EverWalk began as a means of addressing the increasing awareness of the correlation between lack of physical activity and illness: “Sitting is the new smoking.” This connection has become an ever more
urgent field of study around the world — particularly as it relates to an interesting new demographic: activity inequality.
What is activity inequality? The dramatic gaps between active and inactive people within each country — worldwide. A number that has radically shifted during the pandemic.
Prior to the pandemic, a 2017 survey connected to smartphone technology examined the exercise and movement data in 111 countries around the world. The country that takes the most steps turned out to be Hong Kong, followed by China. On the other end of the spectrum were Malaysia and Saudia Arabia. In the basement? Indonesia.
Unsurprisingly, a nation’s obesity level is tied to its physical activity level — but more specifically, it is tied
to activity inequality. In fact, inequality is a better predictor of obesity than a country’s average nation step count.
As an example, even though the United States and Mexico have similar daily step averages, the United States has a greater inequality in activity levels, and therefore higher obesity rates than Mexico.
By contrast, Sweden — with one of the lowest gaps between its most and least active citizens —
has one of the world’s lowest obesity rates.
Increasingly, scientists are examining countries’ gap between the ‘activity rich’ vs ‘activity poor’.
The bigger the gap, the higher chance for more obesity.
A Stanford University study of activity inequality revealed more interesting statistics and connections. Most surprising? There is NOT a direct connection between fewer steps and obesity rates in terms of an overall country’s fitness and health. Activity equality is a much more reliable indicator of obesity. AND, here’s another surprise — that inequality is largely driven by differences between men and women.
Bottom line: Countries where women walk significantly less than men tend to be countries with high obesity rates.
In Japan, men and women exhibit similar levels of physical activity. And obesity rates are very low. Why? Because activity inequality is directly linked to women. The less women walk in a country, the higher the obesity rates for that country!
Naturally, there are other factors. Chief among those is physical environment. More walkable cities increase walking rates across all groups — including age, gender, and even BMI. This benefits women especially. for example. more walkable cities increased walking rates across different age, gender, and body mass index groups. Females, in particular, showed significant walking gains if their environments were designed for pedestrians’ needs.
Jakarta, the largest city in Indonesia (the world’s fourth-most-populous nation, which came in the number of walking steps its citizens take, averaging only 3,513 a day) provides a perfect example of urban walking woes. In this metropolitan region of about 30 million, only 7 percent of the capital’s 4,500 miles of road have sidewalks.
There is one other factor, of course — and that is poverty. Uganda is regarded as “the fittest country in the world”. Why? Because most people cannot afford a car and many do not live someplace where they can benefit from public transportation. Thus only 5.5% of all Ugandans do not get enough exercise! The same holds true for Mozambique, Tanzania, Lesotho and Togo. Conversely, people living in Kuwait, American Samoa, Saudi Arabia and Iraq live extremely highly sedentary lives.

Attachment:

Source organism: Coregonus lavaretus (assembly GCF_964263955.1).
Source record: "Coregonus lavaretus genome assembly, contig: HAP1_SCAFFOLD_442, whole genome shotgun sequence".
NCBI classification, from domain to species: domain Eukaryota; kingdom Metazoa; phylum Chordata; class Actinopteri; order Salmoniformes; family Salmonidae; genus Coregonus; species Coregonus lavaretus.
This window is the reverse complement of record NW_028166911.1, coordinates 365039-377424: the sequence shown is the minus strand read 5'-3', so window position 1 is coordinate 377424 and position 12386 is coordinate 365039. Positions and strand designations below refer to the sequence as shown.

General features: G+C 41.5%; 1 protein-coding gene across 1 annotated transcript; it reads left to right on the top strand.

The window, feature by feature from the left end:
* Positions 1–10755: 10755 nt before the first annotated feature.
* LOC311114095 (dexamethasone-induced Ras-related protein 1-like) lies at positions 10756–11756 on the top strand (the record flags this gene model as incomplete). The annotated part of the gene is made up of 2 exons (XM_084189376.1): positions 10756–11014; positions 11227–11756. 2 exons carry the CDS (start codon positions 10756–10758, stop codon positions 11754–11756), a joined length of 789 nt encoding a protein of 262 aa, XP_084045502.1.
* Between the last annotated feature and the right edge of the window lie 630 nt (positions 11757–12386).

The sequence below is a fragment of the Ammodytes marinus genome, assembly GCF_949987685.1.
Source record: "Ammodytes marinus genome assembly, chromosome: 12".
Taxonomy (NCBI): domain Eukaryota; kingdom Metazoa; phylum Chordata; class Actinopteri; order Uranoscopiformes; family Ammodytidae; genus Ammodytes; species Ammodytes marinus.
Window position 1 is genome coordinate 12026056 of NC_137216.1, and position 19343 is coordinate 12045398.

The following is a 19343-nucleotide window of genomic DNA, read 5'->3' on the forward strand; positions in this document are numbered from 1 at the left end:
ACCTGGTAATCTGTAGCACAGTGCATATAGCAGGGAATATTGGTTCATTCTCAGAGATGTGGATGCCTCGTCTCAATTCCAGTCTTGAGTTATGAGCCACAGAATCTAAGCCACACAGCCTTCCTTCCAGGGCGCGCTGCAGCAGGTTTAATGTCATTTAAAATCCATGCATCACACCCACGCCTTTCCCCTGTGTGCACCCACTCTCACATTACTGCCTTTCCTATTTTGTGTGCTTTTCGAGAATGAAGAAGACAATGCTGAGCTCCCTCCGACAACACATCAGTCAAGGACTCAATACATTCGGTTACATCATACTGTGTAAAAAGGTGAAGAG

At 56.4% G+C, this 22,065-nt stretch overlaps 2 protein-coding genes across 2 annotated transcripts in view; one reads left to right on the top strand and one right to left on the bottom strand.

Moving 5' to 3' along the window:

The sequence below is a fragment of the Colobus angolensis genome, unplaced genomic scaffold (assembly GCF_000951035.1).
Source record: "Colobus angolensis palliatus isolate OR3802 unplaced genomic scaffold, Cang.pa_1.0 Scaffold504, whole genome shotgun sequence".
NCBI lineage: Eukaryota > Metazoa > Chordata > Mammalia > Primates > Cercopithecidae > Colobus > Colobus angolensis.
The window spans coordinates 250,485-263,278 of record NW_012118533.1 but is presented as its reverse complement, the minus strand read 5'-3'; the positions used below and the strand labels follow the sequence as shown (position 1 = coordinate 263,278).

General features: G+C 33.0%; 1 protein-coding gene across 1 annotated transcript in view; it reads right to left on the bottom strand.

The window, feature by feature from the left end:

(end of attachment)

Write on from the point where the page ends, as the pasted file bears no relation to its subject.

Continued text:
Overall, about a quarter of the world’s population doesn’t get enough exercise.
Walking, of course, is a crucial pillar to lifelong health. Regular physical activity reduces the risk of coronary heart disease and stroke, diabetes, hypertension, colon cancer, breast cancer, dementia, and depression, and is crucial to energy balance and weight control, according to the World Health Organization. Whereas, physical inactivity is now the fourth leading risk factor for global mortality, according to WHO.
Recommended exercise guidelines for 19- to 64-year-olds consists of at least 150 minutes of moderate aerobic activity or 75 minutes of vigorous aerobic activity every week; strength exercises on two or more days a week that work all the major muscles; and breaking up long periods of sitting with light activity.
What is moderate aerobic activity?
Walking fast, water aerobics, riding a bike on level ground or with a few hills, doubles tennis, pushing a lawnmower, hiking, skateboarding, rollerblading, volleyball, basketball.
What counts as vigorous activity?
Jogging or running, swimming fast, riding a bike fast or on hills, singles tennis, football, rugby, skipping rope, hockey, aerobics, gymnastics, martial arts.
What activities strengthen muscles?
Lifting weights, working with resistance bands, doing exercises that use your own body weight, such as push-ups and sit-ups, heavy gardening, such as digging and shoveling, yoga.
One of the many issues on which the pandemic has shed light is the dangerously high number of obese people in the United States. The average weight gain during the past year in the United States has been 29 pounds.
Among those who reported undesired weight gain, the average gain was 29 pounds. Roughly 50% of those who reported undesired weight gain said they had gained more than 15 pounds, and 10% said they had gained more than 50 pounds.
Now, more than ever, it is important to commit to turning those statistics around. A great way to start is to begin by walking one mile every day. Check out The EverWalk Mile program by clicking the link below. You can download a calendar to cross off your daily mile as well as join our EverWalk Nation app and track your daily mile on our EverWalk/Pacer platform.
LEARN MORE ABOUT THE EVERWALK MILE
LEARN MORE ABOUT ACTIVITY INEQUALITY
Check out the full Stanford University Acitivty Inequality Study!